To better see all uses of the word
impulsive
in
Moby Dick
please enable javascript.

impulsive
Used In
Moby Dick
Go to Book Vocabulary
Go to Word Detail
  • "Sing out for him!" was the impulsive rejoinder from a score of clubbed voices.
  • Having impulsively, it is probable, and perhaps somewhat prematurely revealed the prime but private purpose of the Pequod’s voyage, Ahab was now entirely conscious that, in so doing, he had indirectly laid himself open to the unanswerable charge of usurpation; and with perfect impunity, both moral and legal, his crew if so disposed, and to that end competent, could refuse all further obedience to him, and even violently wrest from him the command.
  • Meantime, Queequeg’s impulsive, indifferent sword, sometimes hitting the woof slantingly, or crookedly, or strongly, or weakly, as the case might be; and by this difference in the concluding blow producing a corresponding contrast in the final aspect of the completed fabric; this savage’s sword, thought I, which thus finally shapes and fashions both warp and woof; this easy, indifferent sword must be chance—aye, chance, free will, and necessity—nowise incompatible—all interweavingly…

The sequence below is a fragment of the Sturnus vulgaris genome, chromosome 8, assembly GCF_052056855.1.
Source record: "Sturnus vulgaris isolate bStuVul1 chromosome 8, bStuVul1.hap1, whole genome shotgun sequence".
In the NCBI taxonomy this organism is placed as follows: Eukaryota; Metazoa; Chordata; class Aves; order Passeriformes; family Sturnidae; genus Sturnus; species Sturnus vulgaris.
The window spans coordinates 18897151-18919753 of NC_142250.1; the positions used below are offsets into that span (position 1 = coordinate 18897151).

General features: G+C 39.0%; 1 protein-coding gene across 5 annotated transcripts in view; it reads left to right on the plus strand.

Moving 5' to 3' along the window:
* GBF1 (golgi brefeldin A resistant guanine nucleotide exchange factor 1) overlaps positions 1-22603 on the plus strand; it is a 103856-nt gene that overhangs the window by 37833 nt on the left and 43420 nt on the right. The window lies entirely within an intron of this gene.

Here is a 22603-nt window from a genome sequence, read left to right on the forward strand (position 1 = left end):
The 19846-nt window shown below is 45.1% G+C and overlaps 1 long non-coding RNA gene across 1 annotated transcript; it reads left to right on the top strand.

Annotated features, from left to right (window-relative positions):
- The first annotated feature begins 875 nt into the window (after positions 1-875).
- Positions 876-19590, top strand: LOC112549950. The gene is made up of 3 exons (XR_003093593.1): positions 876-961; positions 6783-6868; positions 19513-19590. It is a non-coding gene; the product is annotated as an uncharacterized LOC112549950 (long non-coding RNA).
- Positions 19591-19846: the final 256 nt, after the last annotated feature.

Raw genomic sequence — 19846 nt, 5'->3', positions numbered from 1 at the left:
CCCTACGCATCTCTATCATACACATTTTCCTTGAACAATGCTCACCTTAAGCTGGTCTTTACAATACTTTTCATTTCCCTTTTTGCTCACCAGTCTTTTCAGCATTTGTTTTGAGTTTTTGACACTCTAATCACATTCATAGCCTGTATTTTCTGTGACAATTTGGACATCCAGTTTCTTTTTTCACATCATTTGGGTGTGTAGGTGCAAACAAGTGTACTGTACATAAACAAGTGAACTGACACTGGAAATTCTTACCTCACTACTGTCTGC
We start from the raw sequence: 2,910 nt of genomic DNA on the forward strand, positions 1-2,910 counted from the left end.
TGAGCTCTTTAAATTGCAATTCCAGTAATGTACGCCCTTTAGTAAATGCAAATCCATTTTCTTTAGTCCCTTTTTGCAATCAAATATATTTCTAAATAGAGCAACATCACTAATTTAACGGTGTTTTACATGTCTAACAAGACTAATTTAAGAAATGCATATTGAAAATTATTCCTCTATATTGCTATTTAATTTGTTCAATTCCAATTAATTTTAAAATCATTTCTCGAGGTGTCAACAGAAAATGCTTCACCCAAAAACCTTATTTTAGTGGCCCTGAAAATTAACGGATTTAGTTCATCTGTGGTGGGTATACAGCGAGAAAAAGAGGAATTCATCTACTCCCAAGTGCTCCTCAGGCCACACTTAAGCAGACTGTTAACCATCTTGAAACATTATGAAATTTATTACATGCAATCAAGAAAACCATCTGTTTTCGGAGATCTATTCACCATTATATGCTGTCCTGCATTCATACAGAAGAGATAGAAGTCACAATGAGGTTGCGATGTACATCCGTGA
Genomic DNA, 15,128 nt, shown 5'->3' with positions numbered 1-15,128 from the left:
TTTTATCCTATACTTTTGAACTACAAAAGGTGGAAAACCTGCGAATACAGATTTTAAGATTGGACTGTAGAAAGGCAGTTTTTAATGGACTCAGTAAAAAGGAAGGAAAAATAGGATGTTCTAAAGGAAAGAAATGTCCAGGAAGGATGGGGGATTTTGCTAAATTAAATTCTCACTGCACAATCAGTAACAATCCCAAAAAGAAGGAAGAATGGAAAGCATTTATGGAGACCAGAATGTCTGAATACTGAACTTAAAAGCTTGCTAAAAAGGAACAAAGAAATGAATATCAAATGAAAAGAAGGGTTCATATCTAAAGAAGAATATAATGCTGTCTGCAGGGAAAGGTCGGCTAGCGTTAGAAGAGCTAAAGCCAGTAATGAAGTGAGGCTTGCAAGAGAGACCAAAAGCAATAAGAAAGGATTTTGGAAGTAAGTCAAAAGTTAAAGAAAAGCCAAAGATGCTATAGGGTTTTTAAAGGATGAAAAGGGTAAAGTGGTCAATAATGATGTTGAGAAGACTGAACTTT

• There are no more uses of "impulsive" in the book.


    Show samples from other sources
  • letting him borrow her car was an impulsive act that she immediately regretted
  • He is young and impulsive.

  • Go to more samples
Go to Book Vocabulary
verbalworkout.com . . . enhancing vocabulary while reading